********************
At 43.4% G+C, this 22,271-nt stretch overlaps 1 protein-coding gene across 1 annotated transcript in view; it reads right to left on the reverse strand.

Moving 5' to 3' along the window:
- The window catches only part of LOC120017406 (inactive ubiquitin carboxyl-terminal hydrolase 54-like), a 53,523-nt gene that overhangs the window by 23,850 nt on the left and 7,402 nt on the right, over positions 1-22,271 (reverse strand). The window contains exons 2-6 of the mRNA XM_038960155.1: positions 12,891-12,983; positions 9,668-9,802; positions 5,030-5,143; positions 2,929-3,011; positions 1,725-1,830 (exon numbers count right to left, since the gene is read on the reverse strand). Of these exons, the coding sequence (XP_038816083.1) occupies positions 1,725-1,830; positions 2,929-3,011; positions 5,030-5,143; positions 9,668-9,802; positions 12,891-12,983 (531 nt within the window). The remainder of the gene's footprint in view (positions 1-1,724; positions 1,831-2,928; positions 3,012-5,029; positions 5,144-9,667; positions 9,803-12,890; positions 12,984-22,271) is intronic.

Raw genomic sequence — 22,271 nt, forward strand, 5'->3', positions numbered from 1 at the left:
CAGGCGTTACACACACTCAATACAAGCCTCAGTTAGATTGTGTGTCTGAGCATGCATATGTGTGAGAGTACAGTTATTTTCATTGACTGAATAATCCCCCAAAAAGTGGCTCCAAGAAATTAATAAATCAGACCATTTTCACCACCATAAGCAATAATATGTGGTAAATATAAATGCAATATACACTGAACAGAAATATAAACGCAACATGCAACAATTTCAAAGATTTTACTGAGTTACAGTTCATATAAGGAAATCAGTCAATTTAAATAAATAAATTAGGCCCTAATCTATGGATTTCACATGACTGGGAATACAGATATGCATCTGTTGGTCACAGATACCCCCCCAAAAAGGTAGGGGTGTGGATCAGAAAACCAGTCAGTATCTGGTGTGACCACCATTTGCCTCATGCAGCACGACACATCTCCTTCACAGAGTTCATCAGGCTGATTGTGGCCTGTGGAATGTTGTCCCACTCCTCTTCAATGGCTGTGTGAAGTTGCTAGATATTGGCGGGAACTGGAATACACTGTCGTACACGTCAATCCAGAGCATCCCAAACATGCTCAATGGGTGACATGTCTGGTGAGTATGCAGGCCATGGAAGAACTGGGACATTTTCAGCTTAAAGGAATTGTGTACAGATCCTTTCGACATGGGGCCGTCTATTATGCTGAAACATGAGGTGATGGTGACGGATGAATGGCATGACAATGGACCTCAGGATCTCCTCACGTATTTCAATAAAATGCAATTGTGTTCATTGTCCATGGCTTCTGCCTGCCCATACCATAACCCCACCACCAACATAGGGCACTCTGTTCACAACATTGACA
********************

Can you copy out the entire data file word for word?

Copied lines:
At 43.4% G+C, this 22,271-nt stretch overlaps 1 protein-coding gene across 1 annotated transcript in view; it reads right to left on the reverse strand.

Moving 5' to 3' along the window:
- The window catches only part of LOC120017406 (inactive ubiquitin carboxyl-terminal hydrolase 54-like), a 53,523-nt gene that overhangs the window by 23,850 nt on the left and 7,402 nt on the right, over positions 1-22,271 (reverse strand). The window contains exons 2-6 of the mRNA XM_038960155.1: positions 12,891-12,983; positions 9,668-9,802; positions 5,030-5,143; positions 2,929-3,011; positions 1,725-1,830 (exon numbers count right to left, since the gene is read on the reverse strand). Of these exons, the coding sequence (XP_038816083.1) occupies positions 1,725-1,830; positions 2,929-3,011; positions 5,030-5,143; positions 9,668-9,802; positions 12,891-12,983 (531 nt within the window). The remainder of the gene's footprint in view (positions 1-1,724; positions 1,831-2,928; positions 3,012-5,029; positions 5,144-9,667; positions 9,803-12,890; positions 12,984-22,271) is intronic.

Raw genomic sequence — 22,271 nt, forward strand, 5'->3', positions numbered from 1 at the left:
CAGGCGTTACACACACTCAATACAAGCCTCAGTTAGATTGTGTGTCTGAGCATGCATATGTGTGAGAGTACAGTTATTTTCATTGACTGAATAATCCCCCAAAAAGTGGCTCCAAGAAATTAATAAATCAGACCATTTTCACCACCATAAGCAATAATATGTGGTAAATATAAATGCAATATACACTGAACAGAAATATAAACGCAACATGCAACAATTTCAAAGATTTTACTGAGTTACAGTTCATATAAGGAAATCAGTCAATTTAAATAAATAAATTAGGCCCTAATCTATGGATTTCACATGACTGGGAATACAGATATGCATCTGTTGGTCACAGATACCCCCCCAAAAAGGTAGGGGTGTGGATCAGAAAACCAGTCAGTATCTGGTGTGACCACCATTTGCCTCATGCAGCACGACACATCTCCTTCACAGAGTTCATCAGGCTGATTGTGGCCTGTGGAATGTTGTCCCACTCCTCTTCAATGGCTGTGTGAAGTTGCTAGATATTGGCGGGAACTGGAATACACTGTCGTACACGTCAATCCAGAGCATCCCAAACATGCTCAATGGGTGACATGTCTGGTGAGTATGCAGGCCATGGAAGAACTGGGACATTTTCAGCTTAAAGGAATTGTGTACAGATCCTTTCGACATGGGGCCGTCTATTATGCTGAAACATGAGGTGATGGTGACGGATGAATGGCATGACAATGGACCTCAGGATCTCCTCACGTATTTCAATAAAATGCAATTGTGTTCATTGTCCATGGCTTCTGCCTGCCCATACCATAACCCCACCACCAACATAGGGCACTCTGTTCACAACATTGACA